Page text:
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Sunday, 11 May 2014

On Conchita Wurst

First of all, banish the idea that whoever wins Eurovision has anything to do with the quality of the songs. Ok, no, that's harsh - let's say the quality of the music makes up, say, 20% of the decision on who wins.

The rest is politics. Which is why it was laughable that Eurovision Host Pilou Asbaek was banned from wearing rainbows as he wanted because it was deemed “political.” Which country votes for which is always based on relations and opinions between those countries (which is why you have a lot of bloc voting and part of the reason Britain both doesn’t take it very seriously and always does poorly – because we’ve annoyed and continue to annoy a lot of people).

Homophobia has been an issue in European politics lately – obviously with the looming bigotry of Russia. But not just Russia – it was rather bitter, for example, to see political leaders decide boycotts, sanctions and even not attending the Olympics et al against Russia for persecuting LGBT people was a no-no, but when straight people in Ukraine were the target, suddenly everything was on the table (including our “equality minister” telling us how much she couldn’t possibly boycott the Olympics – then running like hell from the Paralympics – showing homophobia and ableism). It’s also galling that one of the many steps towards integration with the EU required Ukraine to improve it’s anti-homophobia protection and this was dropped after the Russian invasion (and Ukraine dropped anti-gay discrimination from their workplace discrimination law) feeling a lot like the EU just shoved LGBT people under the bus.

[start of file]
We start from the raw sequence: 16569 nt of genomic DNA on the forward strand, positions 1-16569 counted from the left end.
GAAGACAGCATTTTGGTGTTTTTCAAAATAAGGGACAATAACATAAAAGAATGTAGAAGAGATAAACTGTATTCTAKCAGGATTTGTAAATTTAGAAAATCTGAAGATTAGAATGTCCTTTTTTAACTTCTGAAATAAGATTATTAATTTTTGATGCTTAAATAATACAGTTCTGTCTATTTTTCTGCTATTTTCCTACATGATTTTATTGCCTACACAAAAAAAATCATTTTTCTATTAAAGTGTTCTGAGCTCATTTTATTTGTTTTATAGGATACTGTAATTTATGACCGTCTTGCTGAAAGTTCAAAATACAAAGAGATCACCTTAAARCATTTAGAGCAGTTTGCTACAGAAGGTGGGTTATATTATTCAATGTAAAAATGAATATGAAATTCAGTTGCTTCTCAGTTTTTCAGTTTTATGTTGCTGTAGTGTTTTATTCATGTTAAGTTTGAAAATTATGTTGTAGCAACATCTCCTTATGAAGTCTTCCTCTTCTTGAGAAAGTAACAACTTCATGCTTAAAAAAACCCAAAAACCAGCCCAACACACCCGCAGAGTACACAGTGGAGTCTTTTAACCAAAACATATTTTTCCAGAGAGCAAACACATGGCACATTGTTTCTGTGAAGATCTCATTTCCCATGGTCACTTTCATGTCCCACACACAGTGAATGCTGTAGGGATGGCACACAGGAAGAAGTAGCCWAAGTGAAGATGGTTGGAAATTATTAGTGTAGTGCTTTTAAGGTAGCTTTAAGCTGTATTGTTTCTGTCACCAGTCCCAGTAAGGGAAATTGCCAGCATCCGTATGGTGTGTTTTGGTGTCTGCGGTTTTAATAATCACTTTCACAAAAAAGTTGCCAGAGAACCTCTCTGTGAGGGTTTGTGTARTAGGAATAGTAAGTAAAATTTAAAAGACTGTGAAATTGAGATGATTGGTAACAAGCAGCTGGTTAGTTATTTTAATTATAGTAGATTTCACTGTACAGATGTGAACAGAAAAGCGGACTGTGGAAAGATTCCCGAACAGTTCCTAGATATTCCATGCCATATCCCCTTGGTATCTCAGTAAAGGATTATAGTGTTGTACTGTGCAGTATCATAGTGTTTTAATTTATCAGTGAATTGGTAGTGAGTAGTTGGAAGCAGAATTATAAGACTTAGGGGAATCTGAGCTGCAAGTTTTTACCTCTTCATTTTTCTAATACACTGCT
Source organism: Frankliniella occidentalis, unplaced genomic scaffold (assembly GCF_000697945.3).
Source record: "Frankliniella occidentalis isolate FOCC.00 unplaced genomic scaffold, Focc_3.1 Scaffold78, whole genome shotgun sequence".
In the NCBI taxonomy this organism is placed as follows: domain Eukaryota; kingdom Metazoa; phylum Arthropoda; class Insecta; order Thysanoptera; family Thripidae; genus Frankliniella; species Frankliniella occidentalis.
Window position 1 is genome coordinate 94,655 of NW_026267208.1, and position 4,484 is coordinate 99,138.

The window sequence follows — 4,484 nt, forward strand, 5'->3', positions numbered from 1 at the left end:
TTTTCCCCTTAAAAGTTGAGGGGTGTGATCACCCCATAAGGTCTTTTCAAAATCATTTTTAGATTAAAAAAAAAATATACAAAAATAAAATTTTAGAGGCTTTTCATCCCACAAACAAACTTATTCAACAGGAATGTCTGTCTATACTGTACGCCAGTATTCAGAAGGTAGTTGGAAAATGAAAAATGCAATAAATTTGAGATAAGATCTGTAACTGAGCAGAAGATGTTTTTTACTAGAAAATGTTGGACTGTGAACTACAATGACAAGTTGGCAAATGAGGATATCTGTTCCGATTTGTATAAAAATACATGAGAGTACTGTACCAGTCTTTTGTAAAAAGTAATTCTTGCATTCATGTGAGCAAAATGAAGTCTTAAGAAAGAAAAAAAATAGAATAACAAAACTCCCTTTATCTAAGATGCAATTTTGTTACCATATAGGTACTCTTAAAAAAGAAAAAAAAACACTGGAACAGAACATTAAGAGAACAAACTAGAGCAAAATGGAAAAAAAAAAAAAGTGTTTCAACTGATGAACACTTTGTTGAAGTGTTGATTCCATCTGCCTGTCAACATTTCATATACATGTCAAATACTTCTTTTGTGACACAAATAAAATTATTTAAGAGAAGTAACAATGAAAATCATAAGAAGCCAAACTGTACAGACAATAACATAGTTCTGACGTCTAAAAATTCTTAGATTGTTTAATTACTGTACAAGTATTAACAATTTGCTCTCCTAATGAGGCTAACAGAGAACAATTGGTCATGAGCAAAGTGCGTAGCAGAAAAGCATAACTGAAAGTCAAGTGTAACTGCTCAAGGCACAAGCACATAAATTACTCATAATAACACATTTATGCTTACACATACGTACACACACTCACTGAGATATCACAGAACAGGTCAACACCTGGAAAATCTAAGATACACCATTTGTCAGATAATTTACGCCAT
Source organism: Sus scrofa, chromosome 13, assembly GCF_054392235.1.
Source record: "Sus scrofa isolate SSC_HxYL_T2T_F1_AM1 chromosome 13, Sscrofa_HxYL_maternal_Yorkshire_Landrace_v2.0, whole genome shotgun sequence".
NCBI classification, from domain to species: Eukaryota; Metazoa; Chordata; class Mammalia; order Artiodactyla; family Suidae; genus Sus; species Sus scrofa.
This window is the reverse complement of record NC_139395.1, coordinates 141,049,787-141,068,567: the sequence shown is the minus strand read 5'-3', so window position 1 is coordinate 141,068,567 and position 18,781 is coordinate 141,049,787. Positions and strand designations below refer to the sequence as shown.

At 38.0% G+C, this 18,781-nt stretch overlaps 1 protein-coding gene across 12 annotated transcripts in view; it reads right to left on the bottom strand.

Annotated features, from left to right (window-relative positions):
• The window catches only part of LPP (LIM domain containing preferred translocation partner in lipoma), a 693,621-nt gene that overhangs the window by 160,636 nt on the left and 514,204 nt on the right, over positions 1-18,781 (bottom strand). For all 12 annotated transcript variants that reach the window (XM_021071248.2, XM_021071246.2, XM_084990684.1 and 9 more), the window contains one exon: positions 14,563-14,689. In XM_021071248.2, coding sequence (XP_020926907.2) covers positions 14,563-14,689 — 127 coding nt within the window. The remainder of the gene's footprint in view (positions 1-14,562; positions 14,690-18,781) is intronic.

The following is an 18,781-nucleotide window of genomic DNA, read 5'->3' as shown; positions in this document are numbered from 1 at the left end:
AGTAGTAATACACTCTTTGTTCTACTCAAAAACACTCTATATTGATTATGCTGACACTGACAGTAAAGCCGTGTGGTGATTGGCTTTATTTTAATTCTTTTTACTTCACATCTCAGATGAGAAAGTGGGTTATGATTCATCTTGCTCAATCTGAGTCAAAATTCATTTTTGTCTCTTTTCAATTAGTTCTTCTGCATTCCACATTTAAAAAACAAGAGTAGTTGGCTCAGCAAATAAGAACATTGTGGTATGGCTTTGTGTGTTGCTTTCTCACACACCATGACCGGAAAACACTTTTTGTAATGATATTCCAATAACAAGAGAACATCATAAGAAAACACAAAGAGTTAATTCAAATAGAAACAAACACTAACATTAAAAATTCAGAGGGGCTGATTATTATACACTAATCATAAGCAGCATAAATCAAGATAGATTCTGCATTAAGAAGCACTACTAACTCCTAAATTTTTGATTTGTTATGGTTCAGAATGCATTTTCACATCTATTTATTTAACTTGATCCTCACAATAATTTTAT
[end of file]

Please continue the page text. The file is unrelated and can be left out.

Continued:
Then there was Conchita’s boycott – Russia, Ukraine and Belarus all wanted Conchita disqualified and/or broadcasts of Eurovision to edit Conchita out. They were hardly alone, though the usual suspects were most vocal. There was a lot of pressure to remove Conchita entirely

And then Conchita won. That’s a message. Ok, the message could be “You want to de-gay Eurovision? Are you SERIOUS? Please, we’ve been claiming this since the 70s.” But it’s also a strong sense of rejection of the very overt bigotry that has dogged Eurovision and Europe this year.

Is the song good? Yes/no/maybe/I don’t really care – but I’m loving that the bigots stomped their feet and here, far more of us turned round and told them to back off.